The return of fertility has been compared between breast- and bottlefeeders.(12) In the breastfeeding group, ovulation was delayed for up to 15 months compared with bottlefeeding mothers, who had all resumed ovulation and menstruation by 15 weeks, averaging a return of fertility between nine and 13 weeks postpartum. (Menstruation can return as early as five weeks after the birth in bottlefeeders). In around 50% of women ovulation occurs before the first menstrual period, so a woman who is bottlefeeding could conceive again within one month postnatally. Women who are not protected by LAM will therefore need to have access to another appropriate and effective method of contraception.
The choice of method after childbirth needs to take into account the woman's plans, if any, to have further children. Guillebaud splits the postnatal ages into: during breastfeeding; family spacing after breastfeeding; and after the (probable) last child.(13) The postnatal contraceptive consultation needs to distinguish carefully between short-term, longer-term or permanent methods. Women who have experienced a delay in conceiving in the past need particularly careful counselling. 
The general advice for resuming sexual activity postnatally is as soon as the woman and her partner feel ready, although almost 50% of women have reduced levels of sexual interest for at least three months postnatally.(14) Physical problems include breast and nipple tenderness, dyspareunia from pain at the site of an episiotomy or a caesarean section wound. Many women will report reduced vaginal lubrication - generally more marked for breastfeeding women due to low oestrogens. Primary care nurses should be alert for signs of postnatal depression, which affects one in 10 women in the first year following childbirth. Symptoms include anxiety, irritability, fatigue and a demoralising sense of failure to cope, with consequent feelings of guilt and reduced confidence and self-esteem. It can also cause loss of libido.

Choice of contraceptive method

Family planning when still breastfeeding but LAM guidelines no longer apply
In the first six months postpartum, the majority of women who are fully breastfeeding will be able to rely on LAM (see Figures 1 and 2). An additional family planning method should be started at a time when the LAM guidelines no longer apply.

[[NIP05_fig2_24]]

Women wishing to delay their next conception may be well suited to a fertility awareness method (FAM)(15) by observing signs of returning fertility: cervical secretions, temperature and changes in the cervix (optional). A woman should start observing her fertility signs about two weeks before it is expected that the LAM criteria will no longer apply. This will require the support of a qualified FAM practitioner (see Resources).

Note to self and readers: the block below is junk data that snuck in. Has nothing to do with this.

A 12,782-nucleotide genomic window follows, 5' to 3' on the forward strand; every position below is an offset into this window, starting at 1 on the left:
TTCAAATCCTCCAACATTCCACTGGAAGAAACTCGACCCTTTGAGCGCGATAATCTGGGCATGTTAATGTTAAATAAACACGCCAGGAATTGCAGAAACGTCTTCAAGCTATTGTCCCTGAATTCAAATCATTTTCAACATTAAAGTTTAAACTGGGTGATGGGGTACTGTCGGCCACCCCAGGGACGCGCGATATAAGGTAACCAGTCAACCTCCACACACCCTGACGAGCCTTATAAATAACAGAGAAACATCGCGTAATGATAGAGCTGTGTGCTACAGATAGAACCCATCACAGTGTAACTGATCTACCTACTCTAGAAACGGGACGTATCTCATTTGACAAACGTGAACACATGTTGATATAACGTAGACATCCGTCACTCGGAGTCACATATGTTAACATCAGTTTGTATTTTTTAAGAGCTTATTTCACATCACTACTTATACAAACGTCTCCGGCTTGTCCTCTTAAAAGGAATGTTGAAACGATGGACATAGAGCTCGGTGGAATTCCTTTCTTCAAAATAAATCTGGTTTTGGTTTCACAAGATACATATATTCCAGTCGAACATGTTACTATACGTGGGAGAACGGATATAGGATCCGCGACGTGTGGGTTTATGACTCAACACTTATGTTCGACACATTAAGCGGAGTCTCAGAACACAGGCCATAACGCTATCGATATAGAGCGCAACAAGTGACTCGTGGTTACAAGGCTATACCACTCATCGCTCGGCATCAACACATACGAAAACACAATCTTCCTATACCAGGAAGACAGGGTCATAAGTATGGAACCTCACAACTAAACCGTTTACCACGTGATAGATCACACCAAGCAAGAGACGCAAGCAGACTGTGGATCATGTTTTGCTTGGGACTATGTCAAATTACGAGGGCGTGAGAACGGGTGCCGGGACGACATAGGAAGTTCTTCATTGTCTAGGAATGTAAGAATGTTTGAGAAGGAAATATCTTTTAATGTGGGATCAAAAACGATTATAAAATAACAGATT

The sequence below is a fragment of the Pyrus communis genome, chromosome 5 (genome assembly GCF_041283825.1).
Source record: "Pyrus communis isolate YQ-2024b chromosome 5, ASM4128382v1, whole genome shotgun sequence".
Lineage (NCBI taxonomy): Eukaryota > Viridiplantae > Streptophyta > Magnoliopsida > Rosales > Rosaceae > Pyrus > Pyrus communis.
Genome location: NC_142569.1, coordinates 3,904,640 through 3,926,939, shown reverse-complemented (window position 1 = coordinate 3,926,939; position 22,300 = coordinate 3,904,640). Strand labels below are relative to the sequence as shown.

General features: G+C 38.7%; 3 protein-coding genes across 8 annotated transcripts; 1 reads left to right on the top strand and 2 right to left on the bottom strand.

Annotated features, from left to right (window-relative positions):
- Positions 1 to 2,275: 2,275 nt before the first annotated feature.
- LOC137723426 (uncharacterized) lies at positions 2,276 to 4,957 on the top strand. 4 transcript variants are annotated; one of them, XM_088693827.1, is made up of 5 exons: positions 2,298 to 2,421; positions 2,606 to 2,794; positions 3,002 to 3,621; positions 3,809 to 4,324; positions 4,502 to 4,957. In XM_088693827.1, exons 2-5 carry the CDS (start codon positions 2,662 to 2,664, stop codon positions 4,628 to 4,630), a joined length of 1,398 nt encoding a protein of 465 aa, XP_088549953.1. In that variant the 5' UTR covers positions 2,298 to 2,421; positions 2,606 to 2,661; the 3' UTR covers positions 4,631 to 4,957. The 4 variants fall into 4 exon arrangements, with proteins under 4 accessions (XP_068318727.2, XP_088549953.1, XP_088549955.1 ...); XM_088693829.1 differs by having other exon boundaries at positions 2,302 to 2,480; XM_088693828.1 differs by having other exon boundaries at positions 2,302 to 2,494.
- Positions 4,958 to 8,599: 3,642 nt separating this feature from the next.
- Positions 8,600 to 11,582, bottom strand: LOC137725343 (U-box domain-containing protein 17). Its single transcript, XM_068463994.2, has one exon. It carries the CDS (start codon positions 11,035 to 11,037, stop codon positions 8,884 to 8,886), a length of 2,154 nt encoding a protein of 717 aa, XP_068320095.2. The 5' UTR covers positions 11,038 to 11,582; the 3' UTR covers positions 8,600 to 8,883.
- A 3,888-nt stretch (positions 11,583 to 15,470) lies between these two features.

The personal hormone monitoring system (Persona; Unipath) is not recommended for use while breastfeeding. A woman should wait until she has had at least two normal menstruations with cycle length 23days before using the monitor with the beginning of the third period. 
Barrier methods - condoms or diaphragms - may be appropriate for breastfeeding women who are spacing their births. The diaphragm fit should be rechecked postnatally. Women who experience dyspareunia may find that barrier methods are uncomfortable. Lubricants must be water- based if rubber barriers are used.
Any progestogen-only method is suitable during breastfeeding. POPs, the IUS or an implant may be suitable for family spacers, but the injection Depo-Provera is appropriate only if a long gap is expected between pregnancies, due to the possible delay in returning fertility. For breastfeeding mothers, the dose of progestogen to the baby is believed to be harmless - the quantity being equivalent to one POP in two years and considerably less than the progesterone level in dried cow's milk. 
Combined oral contraception is not currently considered suitable for breastfeeding women as the oestrogen may affect the quantity and constituents of breast milk. However, this issue is currently being reviewed by the Cochrane Collaboration. An IUD is generally suited to family spacers and can be used during breastfeeding.
In practice, many women who have breastfed for long periods will have difficulties planning their next conception if they are still breastfeeding, even infrequently, despite the resumption of menstruation.

Family spacing after breastfeeding
Women spacing their next pregnancy are ideally suited to using a FAM after breastfeeding, provided they have adequate instruction (see Resources).